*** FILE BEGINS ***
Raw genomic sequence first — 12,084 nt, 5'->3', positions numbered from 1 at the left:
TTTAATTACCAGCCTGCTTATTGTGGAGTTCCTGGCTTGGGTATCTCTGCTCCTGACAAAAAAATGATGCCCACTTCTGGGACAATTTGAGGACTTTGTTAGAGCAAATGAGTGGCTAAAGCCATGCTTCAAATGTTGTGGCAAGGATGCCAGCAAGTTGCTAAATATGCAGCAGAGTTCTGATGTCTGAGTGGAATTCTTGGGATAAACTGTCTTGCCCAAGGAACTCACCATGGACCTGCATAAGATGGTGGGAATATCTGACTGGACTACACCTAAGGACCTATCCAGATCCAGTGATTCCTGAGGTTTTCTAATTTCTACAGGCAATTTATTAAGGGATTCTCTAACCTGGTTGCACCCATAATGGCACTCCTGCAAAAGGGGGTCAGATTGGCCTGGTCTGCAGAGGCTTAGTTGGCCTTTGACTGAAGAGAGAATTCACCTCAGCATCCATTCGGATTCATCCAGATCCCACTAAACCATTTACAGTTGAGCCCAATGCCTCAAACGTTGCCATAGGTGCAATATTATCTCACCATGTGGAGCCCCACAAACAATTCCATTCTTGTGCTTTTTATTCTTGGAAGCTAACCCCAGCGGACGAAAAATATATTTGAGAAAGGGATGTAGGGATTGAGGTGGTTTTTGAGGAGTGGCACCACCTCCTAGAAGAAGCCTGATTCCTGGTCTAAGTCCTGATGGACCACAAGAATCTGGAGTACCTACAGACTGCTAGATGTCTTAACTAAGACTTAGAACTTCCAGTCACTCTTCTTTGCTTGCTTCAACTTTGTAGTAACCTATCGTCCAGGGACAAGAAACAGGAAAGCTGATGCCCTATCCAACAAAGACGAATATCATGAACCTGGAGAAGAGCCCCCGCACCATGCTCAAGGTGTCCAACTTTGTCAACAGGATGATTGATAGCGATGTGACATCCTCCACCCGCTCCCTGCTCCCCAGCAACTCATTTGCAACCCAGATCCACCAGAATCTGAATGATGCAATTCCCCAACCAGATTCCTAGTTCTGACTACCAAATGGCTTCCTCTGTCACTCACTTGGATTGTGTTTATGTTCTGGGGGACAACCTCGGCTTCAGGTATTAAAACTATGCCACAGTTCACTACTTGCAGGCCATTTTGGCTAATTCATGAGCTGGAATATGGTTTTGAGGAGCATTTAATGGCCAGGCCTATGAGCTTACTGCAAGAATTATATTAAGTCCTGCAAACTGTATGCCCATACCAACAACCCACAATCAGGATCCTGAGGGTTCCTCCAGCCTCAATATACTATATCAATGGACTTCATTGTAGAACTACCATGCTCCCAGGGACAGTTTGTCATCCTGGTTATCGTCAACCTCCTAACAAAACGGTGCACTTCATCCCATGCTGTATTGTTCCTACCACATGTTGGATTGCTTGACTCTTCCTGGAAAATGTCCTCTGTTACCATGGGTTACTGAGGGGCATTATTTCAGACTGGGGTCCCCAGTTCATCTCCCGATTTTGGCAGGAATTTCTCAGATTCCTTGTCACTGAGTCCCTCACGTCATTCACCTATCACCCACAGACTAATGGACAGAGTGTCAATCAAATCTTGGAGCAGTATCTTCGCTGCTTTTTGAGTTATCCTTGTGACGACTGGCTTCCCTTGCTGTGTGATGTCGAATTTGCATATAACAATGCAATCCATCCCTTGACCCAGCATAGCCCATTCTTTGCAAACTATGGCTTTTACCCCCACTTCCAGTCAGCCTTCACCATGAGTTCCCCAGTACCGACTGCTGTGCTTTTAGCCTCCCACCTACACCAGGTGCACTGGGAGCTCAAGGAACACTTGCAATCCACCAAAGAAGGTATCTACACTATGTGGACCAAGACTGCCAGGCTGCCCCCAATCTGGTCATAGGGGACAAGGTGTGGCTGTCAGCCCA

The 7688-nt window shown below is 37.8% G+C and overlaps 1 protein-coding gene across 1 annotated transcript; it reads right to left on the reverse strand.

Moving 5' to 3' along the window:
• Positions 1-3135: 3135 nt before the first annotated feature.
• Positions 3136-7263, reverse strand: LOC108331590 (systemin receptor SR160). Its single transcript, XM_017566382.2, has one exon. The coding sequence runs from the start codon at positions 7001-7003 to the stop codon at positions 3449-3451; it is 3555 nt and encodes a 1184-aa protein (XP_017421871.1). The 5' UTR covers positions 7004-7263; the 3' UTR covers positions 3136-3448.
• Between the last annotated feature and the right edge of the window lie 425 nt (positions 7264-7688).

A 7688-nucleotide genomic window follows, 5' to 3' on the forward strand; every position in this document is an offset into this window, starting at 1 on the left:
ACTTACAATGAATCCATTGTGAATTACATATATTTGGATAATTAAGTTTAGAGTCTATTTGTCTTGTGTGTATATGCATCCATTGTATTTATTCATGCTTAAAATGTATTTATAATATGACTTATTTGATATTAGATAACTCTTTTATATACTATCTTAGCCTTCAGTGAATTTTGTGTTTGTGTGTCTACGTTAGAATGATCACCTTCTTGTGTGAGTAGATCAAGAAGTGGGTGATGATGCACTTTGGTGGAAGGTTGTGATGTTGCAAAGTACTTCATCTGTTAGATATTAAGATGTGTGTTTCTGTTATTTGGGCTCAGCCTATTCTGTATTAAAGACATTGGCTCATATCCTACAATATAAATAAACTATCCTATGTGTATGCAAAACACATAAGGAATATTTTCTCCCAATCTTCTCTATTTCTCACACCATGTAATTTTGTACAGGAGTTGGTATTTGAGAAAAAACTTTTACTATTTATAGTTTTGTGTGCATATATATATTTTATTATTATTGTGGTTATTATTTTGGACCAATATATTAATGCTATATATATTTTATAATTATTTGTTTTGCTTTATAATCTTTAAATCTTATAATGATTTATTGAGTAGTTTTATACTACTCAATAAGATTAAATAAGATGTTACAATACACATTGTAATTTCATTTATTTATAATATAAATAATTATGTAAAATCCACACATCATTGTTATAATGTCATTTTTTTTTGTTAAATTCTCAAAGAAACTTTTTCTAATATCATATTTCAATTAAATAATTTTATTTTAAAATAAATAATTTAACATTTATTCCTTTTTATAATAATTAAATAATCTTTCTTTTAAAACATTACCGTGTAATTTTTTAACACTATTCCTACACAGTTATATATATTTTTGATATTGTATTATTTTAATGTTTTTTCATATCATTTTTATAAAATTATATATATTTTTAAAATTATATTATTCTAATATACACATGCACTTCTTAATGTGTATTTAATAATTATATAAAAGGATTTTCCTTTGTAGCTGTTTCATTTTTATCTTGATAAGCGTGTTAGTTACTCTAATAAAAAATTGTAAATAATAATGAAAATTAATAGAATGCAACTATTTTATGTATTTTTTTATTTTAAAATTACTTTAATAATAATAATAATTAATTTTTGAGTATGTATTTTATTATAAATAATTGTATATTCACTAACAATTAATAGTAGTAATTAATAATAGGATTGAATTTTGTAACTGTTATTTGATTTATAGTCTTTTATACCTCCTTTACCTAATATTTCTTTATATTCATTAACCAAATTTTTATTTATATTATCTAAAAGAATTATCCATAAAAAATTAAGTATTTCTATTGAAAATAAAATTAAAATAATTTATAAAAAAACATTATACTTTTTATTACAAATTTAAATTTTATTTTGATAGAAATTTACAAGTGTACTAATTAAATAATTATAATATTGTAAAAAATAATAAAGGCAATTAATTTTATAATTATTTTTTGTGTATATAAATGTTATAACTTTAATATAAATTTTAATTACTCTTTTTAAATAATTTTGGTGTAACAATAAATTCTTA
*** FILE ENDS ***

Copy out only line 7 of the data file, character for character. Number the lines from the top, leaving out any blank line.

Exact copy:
• Between the last annotated feature and the right edge of the window lie 425 nt (positions 7264-7688).